B) This objection ignores the advance of science and culture in curing these mental problems. While modern science cannot fully cure these things, they certainly can treat them. The patients occasionally cure themselves as well, as can be seen in the people who overcome autism. Under my position, dismissing a mentally handicapped person as worthless would be similar to someone dismissing a broken ring as worthless. The metal in the ring still has intrinsic value, and a goldsmith can fix it. Similarly, the degree of rationality the handicapped people still have has intrinsic value, and a scientist/psychologist can fix the broken mentality of a handicapped person (in theory at least).

C) This is judging something by an exception to the rule. That would be comparable to judging utilitarianism (in the kill 1 to save 1000 scenario) from the perspective of the one person killed, rather than from the perspective of society as a whole.

So I urge you to vote Con.

1. http://www.ncvc.org...
2. Mcdonough, James R. "Liberalizing Drug Policies Would Increase Crime and Violence"
3. http://www.angus-reid.com...
Debate Round No. 2
Deathbeforedishonour

Pro

Rebuttels

1. I thank my opponent for his response.

My opponent makes a good point. However, the solution to this problem is the same method that is currently being used to stop smoking and drinking. It is that we effectively regulate, tax, and to use media campaines to discourage kids from using them. This method is currently being used aagainst tobbacco use in New York [1]. New York has been experiencing record lows in smoking do to a fierce campain against it. The same technique can easily be used to attack drug use after legalizing, and can effectively decrease drug abuse and crime related to drug abuse.

2. While I would concied that drugs are not a good thing, and they do take away the humans ability to act human. There is no good reason to keep them illegal on these grounds. Choice and self-ownership are rights that all people have. If people want to do that to themselves who are you to say they can't? If people smoke weed, drink, snort cocaine, etc in the privacy of their homes, it is not hurting anyone else,; so then people should be allowed to do so at their own risk.

Also, if we regulate drugs, there will be a decrease of their use, just like smoking.

Therefore, I would urge the voters to vote pro.

[1] http://www.tobaccofreekids.org...




thett3

Con

In this round I will refute everything my Opponent has said.

Self Ownership

Pro argues that " Every man, woman, boy, and girl have full rights to their own body, unless it harms the people around them." I will address both parts of this claim seperately.

First of all, Pro has shown niether legal nor moral reasoning for this. No doubt that people have intrinsic self autonomy, however part of living in a society means that you have to give up some rights in exhcange for the benefits society brings. Unless my opponent is arguing that we ought to abandon society (a very tall order) than he must explain why drugs are covered under self autonomy in the United State, or else this argument lacks a warrant and must be dropped.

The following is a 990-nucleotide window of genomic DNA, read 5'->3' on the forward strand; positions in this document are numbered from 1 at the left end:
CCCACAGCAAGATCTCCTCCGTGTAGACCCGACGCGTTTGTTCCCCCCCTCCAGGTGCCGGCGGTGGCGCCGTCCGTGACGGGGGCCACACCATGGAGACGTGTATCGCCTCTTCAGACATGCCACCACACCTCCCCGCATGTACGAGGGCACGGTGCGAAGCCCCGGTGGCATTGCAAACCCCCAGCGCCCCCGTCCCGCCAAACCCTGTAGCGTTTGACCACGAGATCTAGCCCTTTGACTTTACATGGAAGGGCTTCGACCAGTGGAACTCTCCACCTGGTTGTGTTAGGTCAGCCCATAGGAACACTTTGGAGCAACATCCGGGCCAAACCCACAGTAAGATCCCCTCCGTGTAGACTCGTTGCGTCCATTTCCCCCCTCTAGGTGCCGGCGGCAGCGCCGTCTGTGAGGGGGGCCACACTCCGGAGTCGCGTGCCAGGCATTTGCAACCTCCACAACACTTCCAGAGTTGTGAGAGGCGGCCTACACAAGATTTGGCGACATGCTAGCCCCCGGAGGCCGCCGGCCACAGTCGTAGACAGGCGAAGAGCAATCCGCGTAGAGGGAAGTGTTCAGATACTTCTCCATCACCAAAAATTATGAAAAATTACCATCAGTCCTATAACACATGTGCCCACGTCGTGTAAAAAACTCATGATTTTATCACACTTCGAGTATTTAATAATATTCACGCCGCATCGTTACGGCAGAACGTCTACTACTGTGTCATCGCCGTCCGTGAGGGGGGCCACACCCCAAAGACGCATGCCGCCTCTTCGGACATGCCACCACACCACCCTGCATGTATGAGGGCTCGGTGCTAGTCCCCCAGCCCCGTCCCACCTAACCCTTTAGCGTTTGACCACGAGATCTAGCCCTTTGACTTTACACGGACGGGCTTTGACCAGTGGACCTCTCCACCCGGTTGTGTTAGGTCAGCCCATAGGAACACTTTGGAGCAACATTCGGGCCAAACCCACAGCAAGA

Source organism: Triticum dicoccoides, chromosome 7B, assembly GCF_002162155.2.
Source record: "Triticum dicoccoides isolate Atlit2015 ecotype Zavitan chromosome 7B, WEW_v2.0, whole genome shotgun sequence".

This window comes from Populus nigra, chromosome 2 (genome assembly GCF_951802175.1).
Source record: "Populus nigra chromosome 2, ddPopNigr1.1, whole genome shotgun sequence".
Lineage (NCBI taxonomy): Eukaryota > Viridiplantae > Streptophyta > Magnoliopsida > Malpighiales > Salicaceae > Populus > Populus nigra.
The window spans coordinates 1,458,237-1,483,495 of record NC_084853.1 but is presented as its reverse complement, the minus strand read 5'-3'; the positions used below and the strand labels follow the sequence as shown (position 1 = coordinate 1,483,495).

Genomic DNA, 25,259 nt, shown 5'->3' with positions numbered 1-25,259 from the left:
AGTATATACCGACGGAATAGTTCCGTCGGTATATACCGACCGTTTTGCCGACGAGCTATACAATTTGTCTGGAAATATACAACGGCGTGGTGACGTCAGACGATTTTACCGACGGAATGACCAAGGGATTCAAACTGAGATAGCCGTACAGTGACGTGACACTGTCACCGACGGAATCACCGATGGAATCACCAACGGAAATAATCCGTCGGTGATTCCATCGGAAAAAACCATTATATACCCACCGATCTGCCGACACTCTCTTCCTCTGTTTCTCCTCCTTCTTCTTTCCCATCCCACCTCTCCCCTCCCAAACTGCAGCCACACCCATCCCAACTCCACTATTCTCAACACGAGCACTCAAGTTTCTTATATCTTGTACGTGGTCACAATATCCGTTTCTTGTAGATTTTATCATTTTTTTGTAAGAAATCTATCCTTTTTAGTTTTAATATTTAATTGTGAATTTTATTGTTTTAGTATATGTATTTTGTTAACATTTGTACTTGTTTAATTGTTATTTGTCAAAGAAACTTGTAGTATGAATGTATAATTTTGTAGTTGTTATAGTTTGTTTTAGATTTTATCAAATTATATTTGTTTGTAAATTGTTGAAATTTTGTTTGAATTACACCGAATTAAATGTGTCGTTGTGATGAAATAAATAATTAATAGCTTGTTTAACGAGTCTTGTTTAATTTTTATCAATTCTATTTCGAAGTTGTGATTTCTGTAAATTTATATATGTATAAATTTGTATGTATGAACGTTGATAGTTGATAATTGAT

The second problem with Pro's claim is that governments have an obligation to protect their citizens. Drugs are harmful and so they fall under the governments power to prohibit. It may bee objected that many things (such as junk food or television) are harmful, so the government would have to ban literally EVERYTHING! This objection falls very quickly however, because drugs are things that are intrinsically harmful and ought to be banned because of the extreme damage they do to people.

The second claim falls because drugs DO harm others, quite a lot. My first contention shows that drugs cause crime, and my second argues that they harm ALL of society by dehumanization.

Are drugs really all that bad?

The short answer: Yes, they are just as bad or worse than most people think. However my opponent is using this for his side, so as he's the one making a positive claim if I disprove his statements than this argument can be deemed irrelevant.

The first half of this lacks literally everything that makes an argument compelling and valid (that is, it lacks an impact, warrant, and evidence) and as such I won't waste my time adressing it. My Opponent brings up a few statistics of merit. There are, however, a few problems. For one thing he claims that there is a 650 per 100,000 death rate for cigarettes (obviously attempting to show that since legal drugs supposdely cause mor deaths that illicit drugs should be legalized) however we all know that cigarettes are HIGHLY dangerous, so the 200 per 100,000 death rate from heroine is still highly significant. Furthermore, cigarettes are used far more often than most illicit drugs (explaining the higher mortality rate attributed to them, as well as supporting the Con side that use would increase after legalization). It can be argued even further that since cigarettes were considered safe until th 1960's.

I looked at pros source and could not find these statistics. That is not an accusation, rather an acknowedgement of my limited time. Anyhow, since these statistics are from the liberal think-tank CATO the methodology is very likely flawed. So I ask my opponent, how were these statistics found? I highly doubt that they accounted the criminal affects of drugs in these stats.